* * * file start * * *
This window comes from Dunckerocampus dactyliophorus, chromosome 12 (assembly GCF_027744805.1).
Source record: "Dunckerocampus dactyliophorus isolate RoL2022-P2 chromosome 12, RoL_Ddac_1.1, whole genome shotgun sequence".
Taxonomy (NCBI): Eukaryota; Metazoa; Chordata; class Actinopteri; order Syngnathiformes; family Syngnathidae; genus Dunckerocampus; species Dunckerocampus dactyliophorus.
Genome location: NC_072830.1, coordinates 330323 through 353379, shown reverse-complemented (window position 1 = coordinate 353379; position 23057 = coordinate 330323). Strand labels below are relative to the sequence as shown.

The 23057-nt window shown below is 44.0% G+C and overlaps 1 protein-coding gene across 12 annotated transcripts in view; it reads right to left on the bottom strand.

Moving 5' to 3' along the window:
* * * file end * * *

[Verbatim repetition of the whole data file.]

This window comes from Dunckerocampus dactyliophorus, chromosome 12 (assembly GCF_027744805.1).
Source record: "Dunckerocampus dactyliophorus isolate RoL2022-P2 chromosome 12, RoL_Ddac_1.1, whole genome shotgun sequence".
Taxonomy (NCBI): Eukaryota; Metazoa; Chordata; class Actinopteri; order Syngnathiformes; family Syngnathidae; genus Dunckerocampus; species Dunckerocampus dactyliophorus.
Genome location: NC_072830.1, coordinates 330323 through 353379, shown reverse-complemented (window position 1 = coordinate 353379; position 23057 = coordinate 330323). Strand labels below are relative to the sequence as shown.

The 23057-nt window shown below is 44.0% G+C and overlaps 1 protein-coding gene across 12 annotated transcripts in view; it reads right to left on the bottom strand.

Moving 5' to 3' along the window: